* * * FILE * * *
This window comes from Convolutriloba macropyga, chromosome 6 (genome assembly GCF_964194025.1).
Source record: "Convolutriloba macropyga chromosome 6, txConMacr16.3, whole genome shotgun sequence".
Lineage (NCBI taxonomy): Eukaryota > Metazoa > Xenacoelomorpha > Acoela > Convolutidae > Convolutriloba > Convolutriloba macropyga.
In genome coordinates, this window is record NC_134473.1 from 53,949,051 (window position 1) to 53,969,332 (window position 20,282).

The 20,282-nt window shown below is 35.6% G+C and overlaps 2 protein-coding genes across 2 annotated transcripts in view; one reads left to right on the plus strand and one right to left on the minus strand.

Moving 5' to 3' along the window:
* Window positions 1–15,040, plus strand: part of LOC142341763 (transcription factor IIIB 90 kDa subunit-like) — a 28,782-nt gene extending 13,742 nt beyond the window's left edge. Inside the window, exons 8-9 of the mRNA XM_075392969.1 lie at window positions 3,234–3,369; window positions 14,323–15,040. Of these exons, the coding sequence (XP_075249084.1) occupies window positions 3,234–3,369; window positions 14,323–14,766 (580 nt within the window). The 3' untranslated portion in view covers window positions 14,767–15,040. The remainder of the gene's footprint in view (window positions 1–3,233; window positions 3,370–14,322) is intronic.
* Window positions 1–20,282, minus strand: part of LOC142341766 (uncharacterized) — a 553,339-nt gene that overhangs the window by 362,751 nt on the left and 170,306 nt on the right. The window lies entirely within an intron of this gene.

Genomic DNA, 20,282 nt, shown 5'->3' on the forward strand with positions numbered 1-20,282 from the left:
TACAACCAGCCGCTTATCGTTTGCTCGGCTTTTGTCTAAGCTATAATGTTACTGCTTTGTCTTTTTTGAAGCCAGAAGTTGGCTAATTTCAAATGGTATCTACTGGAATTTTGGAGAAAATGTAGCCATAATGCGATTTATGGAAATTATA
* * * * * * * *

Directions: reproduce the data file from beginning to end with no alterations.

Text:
This window comes from Convolutriloba macropyga, chromosome 6 (genome assembly GCF_964194025.1).
Source record: "Convolutriloba macropyga chromosome 6, txConMacr16.3, whole genome shotgun sequence".
Lineage (NCBI taxonomy): Eukaryota > Metazoa > Xenacoelomorpha > Acoela > Convolutidae > Convolutriloba > Convolutriloba macropyga.
In genome coordinates, this window is record NC_134473.1 from 53,949,051 (window position 1) to 53,969,332 (window position 20,282).

The 20,282-nt window shown below is 35.6% G+C and overlaps 2 protein-coding genes across 2 annotated transcripts in view; one reads left to right on the plus strand and one right to left on the minus strand.

Moving 5' to 3' along the window:
* Window positions 1–15,040, plus strand: part of LOC142341763 (transcription factor IIIB 90 kDa subunit-like) — a 28,782-nt gene extending 13,742 nt beyond the window's left edge. Inside the window, exons 8-9 of the mRNA XM_075392969.1 lie at window positions 3,234–3,369; window positions 14,323–15,040. Of these exons, the coding sequence (XP_075249084.1) occupies window positions 3,234–3,369; window positions 14,323–14,766 (580 nt within the window). The 3' untranslated portion in view covers window positions 14,767–15,040. The remainder of the gene's footprint in view (window positions 1–3,233; window positions 3,370–14,322) is intronic.
* Window positions 1–20,282, minus strand: part of LOC142341766 (uncharacterized) — a 553,339-nt gene that overhangs the window by 362,751 nt on the left and 170,306 nt on the right. The window lies entirely within an intron of this gene.

Genomic DNA, 20,282 nt, shown 5'->3' on the forward strand with positions numbered 1-20,282 from the left:
TACAACCAGCCGCTTATCGTTTGCTCGGCTTTTGTCTAAGCTATAATGTTACTGCTTTGTCTTTTTTGAAGCCAGAAGTTGGCTAATTTCAAATGGTATCTACTGGAATTTTGGAGAAAATGTAGCCATAATGCGATTTATGGAAATTATA